Paramahansa Yogananda's poems serve to deepen yoga meditation, offering devotees new ways of grasping the spiritual nature of all things.
Luther Burbank and Paramahansa Yogananda
Introduction and Excerpt from "Luther Burbank"
Paramahansa Yogananda’s tribute to the famed horticulturist, Luther Burbank, dramatizes the exquisite relationship between the two unique representatives of Eastern and Western culture: the great yogi/spiritual leader from the East, who became the "father of yoga for the West," and the foremost scientist from the West, whose work with plants has become famous world-wide.
The poem "Luther Burbank" from Songs of the Soul features eleven stanzas of varying lengths in scattered rime. (Please note: The spelling, "rhyme," was introduced into English by Dr. Samuel Johnson through an etymological error. For my explanation for using only the original form, please see "Rime vs Rhyme: An Unfortunate Error.")
Excerpt from "Luther Burbank"
The great reformer Luther, thou art,
Of living plants and flowers of every mood —
The tender ones, the stubborn-growing ones,
Or cactus rude. . . .
(Please note: The poem in its entirety may be found in Paramahansa Yogananda's Songs of the Soul, published by Self-Realization Fellowship, Los Angeles, CA, 1983 and 2014 printings.)
The great Eastern yogi meets the great Western scientist, and they discover that they have much in common because of the love and pursuit of truth.
First Movement: Scientist as Reformer
The speaker begins by directly invoking the name of the one to whom he is offering the tribute; he indicates that Luther Burbank’s foremost quality is his saintliness. By referring to Burbank as "Beatific Burbank!" in a soulful exclamation, the speaker establishes the profundity of spirit that will guide the homage
The speaker then reveals the nature of Burbank’s grand work; he has been a "great reformer"—not of people, as the yogi has been, but of "living plants and flowers." The speaker discloses the truth that plants, like people, are conscious beings; they behave according to "moods," and they are variously "tender ones," and "stubborn-growing ones," as exemplified by the thorny "cactus rude."
Second Movement: Celebrating Experimentation
The speaker celebrates the experiment that led to the "spineless cactus," a product the great horticulturist was successful in developing through his deep understanding of the consciousness of the cactus. Yogananda discusses the science behind this experiment in his Autobiography of a Yogi, his important book that he dedicated to Luther Burbank, calling him an "American Saint."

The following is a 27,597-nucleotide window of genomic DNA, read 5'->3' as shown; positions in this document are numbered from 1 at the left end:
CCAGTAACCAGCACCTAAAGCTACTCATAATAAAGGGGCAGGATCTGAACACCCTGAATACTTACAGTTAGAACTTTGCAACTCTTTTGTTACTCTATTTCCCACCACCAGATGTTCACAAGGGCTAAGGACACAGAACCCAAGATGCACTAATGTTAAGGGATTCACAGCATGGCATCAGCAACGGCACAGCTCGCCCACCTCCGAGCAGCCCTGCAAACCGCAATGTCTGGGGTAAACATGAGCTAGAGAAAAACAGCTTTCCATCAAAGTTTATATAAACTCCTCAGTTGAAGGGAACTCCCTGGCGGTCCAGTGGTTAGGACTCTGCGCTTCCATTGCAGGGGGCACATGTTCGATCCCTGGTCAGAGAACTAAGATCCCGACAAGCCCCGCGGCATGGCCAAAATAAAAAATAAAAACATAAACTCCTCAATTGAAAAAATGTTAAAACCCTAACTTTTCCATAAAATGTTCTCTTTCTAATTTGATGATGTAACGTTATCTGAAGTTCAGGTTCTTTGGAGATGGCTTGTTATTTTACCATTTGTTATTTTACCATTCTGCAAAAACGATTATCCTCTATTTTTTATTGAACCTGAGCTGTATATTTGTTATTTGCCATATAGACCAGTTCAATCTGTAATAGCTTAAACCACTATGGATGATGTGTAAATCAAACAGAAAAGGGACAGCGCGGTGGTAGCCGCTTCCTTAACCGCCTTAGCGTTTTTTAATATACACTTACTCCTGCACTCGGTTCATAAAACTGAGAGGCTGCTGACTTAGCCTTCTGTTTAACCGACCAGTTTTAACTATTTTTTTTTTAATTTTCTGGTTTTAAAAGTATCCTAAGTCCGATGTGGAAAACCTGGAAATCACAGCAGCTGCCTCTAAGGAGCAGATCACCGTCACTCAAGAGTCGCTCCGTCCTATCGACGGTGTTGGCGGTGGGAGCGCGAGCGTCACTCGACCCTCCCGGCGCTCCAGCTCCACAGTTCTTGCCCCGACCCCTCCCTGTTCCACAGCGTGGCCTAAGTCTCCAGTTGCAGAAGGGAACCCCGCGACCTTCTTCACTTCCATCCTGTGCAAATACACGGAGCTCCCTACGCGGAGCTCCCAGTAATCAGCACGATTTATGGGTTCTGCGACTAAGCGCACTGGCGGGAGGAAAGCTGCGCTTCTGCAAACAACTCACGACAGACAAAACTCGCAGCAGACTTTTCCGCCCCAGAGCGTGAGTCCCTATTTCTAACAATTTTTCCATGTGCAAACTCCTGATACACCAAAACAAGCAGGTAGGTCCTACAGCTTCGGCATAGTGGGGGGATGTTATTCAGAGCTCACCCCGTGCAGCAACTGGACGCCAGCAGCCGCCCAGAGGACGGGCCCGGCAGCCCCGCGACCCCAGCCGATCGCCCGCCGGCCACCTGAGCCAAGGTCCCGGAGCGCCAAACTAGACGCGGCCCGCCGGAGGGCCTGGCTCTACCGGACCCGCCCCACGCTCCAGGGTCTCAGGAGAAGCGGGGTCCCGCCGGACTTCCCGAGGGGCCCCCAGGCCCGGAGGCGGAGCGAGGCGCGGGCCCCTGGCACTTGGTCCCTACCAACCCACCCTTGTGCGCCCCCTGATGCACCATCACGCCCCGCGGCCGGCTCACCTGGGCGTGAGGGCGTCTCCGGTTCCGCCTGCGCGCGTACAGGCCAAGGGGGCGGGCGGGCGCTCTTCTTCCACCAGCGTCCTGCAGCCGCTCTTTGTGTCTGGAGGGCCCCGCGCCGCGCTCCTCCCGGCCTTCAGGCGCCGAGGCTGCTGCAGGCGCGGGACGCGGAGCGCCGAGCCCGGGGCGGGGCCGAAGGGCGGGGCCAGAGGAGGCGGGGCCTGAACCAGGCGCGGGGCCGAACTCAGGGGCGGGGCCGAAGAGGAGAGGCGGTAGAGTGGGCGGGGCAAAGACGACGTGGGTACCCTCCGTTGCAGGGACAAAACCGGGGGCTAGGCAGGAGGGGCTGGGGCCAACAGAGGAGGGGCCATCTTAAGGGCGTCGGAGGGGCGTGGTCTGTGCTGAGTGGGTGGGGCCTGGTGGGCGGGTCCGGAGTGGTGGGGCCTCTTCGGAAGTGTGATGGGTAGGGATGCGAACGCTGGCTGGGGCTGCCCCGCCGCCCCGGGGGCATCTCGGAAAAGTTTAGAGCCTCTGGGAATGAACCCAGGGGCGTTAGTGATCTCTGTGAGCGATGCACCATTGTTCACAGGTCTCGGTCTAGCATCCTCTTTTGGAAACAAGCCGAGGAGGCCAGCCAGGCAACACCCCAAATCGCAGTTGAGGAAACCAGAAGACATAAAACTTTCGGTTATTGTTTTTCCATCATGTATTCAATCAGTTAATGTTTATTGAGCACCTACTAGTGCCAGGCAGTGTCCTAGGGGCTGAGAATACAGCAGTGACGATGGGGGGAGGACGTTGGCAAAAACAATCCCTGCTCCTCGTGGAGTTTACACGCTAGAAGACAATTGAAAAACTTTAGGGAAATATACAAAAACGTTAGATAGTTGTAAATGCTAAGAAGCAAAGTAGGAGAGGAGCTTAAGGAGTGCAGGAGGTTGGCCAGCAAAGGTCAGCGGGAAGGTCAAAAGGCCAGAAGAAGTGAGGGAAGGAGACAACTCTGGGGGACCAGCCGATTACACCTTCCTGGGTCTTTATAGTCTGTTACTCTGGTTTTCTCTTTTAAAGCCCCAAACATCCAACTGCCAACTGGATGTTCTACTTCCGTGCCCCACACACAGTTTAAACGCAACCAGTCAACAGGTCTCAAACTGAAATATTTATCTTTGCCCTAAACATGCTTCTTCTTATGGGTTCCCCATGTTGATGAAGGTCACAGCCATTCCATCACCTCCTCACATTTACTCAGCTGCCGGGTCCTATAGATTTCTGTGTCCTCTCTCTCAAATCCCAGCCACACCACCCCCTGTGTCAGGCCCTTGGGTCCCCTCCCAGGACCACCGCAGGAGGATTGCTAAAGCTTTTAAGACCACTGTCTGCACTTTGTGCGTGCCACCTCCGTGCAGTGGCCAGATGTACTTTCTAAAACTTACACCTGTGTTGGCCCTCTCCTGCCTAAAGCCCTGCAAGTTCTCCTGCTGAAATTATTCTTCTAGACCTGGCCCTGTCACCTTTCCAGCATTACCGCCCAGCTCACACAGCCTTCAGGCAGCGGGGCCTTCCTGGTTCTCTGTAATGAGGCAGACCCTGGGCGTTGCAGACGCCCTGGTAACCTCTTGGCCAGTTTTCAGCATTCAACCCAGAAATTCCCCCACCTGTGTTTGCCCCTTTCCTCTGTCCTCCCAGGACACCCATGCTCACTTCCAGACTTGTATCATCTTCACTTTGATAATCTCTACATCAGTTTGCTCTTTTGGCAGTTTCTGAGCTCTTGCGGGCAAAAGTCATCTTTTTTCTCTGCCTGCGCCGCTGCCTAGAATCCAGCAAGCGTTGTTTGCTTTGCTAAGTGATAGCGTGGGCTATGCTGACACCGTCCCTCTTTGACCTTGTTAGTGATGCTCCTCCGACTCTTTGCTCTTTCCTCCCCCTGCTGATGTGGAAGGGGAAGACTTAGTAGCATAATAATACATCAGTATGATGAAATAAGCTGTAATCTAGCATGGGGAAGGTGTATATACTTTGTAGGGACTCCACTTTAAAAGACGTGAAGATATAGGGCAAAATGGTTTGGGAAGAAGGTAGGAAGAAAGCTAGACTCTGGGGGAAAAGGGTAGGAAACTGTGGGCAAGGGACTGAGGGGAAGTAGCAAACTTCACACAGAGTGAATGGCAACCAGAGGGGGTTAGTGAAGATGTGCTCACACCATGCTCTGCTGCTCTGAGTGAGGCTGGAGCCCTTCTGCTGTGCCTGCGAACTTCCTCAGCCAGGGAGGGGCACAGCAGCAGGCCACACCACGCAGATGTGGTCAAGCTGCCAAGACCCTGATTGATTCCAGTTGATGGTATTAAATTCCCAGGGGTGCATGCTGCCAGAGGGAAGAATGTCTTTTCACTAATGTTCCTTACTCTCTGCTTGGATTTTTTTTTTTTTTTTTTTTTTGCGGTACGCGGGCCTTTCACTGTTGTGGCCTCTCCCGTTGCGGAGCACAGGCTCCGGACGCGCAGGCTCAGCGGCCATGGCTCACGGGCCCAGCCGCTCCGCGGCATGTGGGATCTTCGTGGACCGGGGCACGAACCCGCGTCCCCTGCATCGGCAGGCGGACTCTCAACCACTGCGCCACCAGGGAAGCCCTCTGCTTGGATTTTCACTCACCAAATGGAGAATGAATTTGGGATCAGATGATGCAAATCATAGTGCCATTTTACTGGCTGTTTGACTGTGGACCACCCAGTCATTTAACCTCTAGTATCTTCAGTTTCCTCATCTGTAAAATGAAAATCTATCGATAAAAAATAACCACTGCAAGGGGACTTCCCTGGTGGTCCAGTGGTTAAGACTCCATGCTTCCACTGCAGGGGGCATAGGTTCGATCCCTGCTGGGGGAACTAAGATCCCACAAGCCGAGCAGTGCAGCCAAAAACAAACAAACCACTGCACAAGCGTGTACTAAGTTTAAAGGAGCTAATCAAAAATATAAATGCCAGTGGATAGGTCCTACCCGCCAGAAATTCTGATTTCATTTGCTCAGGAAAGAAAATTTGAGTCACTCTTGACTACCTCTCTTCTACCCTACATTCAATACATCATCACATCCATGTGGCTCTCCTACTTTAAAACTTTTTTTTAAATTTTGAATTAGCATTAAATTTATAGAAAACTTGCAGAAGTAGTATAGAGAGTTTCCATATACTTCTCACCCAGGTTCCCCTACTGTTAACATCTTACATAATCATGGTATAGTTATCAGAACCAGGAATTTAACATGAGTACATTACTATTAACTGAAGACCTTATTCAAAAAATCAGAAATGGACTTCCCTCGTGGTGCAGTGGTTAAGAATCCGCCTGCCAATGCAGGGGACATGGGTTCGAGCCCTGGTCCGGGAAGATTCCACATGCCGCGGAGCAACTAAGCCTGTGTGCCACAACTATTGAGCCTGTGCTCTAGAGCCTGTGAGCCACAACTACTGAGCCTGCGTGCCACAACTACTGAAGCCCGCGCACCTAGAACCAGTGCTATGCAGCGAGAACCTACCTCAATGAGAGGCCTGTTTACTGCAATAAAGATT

Before Burbank’s science intervened, the walnut tree took much longer to mature and produce nuts. Through the great scientist’s work, he was able to shorten that time by half and soften the shells in the process.
The speaker compares the horticulturist to a "God-grown mental lotus-flower." Burbank’s knowledge has disseminated "its supreme ways" and has mightily served humanity.
Third Movement: The Unity of Science and Love
The speaker avers that the scientist’s understanding and science-through-love allowed him to understand the work of the guru without explanation: "We had one goal, one task, one law: / By knowledge to break / The walls of dogma dark."
The two great minds were able to comprehend each other’s profound spirituality and goal of service. They found that their minds were like divers in a great sea of truth. They both eschewed "dread isms and dogmas." They had no use for "all man-made false enigmas." The speaker playfully refers to the two unique souls as "outcasts": "We ‘outcasts’ know but one bright / Truth-made path of light."
Fourth Movement: Creating With the Creator
The speaker then lavishes praise on the accomplishments of the outstanding scientist who has "broken the dogma of ages." The work of Burbank "show[s] the world of wonder" and that "the Creator’s child [is] a creator" also. And the esteemed American Saint demonstrated his God-given creativity by "creating new fruits, new plants."
Fifth Movement: Botanical Magic